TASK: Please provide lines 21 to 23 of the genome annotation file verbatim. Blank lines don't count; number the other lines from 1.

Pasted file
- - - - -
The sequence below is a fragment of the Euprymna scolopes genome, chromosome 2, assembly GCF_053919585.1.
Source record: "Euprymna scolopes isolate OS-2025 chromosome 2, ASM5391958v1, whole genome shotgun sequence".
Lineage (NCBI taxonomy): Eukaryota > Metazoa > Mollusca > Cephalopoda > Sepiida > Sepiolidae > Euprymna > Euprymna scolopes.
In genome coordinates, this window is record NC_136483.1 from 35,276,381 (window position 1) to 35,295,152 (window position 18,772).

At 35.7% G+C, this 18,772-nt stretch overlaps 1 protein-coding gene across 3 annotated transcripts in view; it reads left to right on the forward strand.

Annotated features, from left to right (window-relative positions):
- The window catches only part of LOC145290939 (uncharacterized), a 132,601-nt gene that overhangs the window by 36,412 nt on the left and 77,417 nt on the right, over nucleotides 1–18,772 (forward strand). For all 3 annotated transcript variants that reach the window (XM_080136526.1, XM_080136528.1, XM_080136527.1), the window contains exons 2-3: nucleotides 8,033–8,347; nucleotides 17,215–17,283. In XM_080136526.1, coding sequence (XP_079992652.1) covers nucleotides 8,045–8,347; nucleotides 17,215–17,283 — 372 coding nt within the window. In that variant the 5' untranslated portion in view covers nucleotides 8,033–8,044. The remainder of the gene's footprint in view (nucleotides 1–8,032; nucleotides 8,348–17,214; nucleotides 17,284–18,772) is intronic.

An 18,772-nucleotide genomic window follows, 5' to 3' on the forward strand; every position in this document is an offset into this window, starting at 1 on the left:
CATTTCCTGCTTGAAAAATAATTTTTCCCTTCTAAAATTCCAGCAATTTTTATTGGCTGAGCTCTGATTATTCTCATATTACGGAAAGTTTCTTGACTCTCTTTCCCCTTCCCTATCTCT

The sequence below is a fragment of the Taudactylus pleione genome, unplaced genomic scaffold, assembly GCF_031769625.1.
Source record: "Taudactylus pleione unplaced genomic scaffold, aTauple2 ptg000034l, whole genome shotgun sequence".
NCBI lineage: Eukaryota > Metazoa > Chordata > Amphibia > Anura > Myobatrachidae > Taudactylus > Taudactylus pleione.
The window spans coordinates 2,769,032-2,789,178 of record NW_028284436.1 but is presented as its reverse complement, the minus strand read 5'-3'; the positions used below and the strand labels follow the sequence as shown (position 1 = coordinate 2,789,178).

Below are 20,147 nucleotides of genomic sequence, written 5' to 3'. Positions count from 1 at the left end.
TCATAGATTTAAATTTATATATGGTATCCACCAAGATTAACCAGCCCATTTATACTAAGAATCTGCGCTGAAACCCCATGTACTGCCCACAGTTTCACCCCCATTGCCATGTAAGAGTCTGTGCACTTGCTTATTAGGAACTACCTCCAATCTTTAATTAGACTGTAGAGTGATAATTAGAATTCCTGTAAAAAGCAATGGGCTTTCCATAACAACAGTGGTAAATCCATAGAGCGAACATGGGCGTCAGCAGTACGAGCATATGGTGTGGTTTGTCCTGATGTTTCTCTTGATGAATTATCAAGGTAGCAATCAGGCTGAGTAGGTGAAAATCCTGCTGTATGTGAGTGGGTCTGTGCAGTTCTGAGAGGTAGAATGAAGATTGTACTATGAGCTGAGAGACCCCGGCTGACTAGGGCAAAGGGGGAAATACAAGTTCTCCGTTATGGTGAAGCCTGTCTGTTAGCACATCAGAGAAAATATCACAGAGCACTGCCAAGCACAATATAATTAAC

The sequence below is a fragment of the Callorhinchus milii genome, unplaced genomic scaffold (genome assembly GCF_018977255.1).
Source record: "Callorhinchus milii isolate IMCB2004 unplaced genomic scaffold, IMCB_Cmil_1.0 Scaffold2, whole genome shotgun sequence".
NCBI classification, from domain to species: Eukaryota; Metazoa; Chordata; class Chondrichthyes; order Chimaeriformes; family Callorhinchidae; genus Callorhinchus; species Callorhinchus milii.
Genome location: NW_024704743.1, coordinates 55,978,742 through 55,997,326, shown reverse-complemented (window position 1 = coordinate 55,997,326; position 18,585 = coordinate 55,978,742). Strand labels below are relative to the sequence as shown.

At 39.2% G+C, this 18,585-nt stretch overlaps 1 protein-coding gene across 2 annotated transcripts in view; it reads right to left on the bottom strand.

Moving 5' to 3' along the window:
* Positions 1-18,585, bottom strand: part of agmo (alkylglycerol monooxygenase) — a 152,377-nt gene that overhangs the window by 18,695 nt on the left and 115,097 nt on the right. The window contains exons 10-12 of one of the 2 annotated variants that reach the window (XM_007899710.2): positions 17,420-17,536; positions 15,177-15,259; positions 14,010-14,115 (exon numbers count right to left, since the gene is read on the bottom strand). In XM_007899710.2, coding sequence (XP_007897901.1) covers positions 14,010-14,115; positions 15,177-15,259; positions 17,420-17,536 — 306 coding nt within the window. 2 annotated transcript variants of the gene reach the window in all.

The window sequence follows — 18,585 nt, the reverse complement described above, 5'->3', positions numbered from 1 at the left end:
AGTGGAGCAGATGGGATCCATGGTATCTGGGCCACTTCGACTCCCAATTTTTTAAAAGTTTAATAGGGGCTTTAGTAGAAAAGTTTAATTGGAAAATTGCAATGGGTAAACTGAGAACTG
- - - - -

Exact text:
Moving 5' to 3' along the window:
* Positions 1-18,585, bottom strand: part of agmo (alkylglycerol monooxygenase) — a 152,377-nt gene that overhangs the window by 18,695 nt on the left and 115,097 nt on the right. The window contains exons 10-12 of one of the 2 annotated variants that reach the window (XM_007899710.2): positions 17,420-17,536; positions 15,177-15,259; positions 14,010-14,115 (exon numbers count right to left, since the gene is read on the bottom strand). In XM_007899710.2, coding sequence (XP_007897901.1) covers positions 14,010-14,115; positions 15,177-15,259; positions 17,420-17,536 — 306 coding nt within the window. 2 annotated transcript variants of the gene reach the window in all.

The window sequence follows — 18,585 nt, the reverse complement described above, 5'->3', positions numbered from 1 at the left end: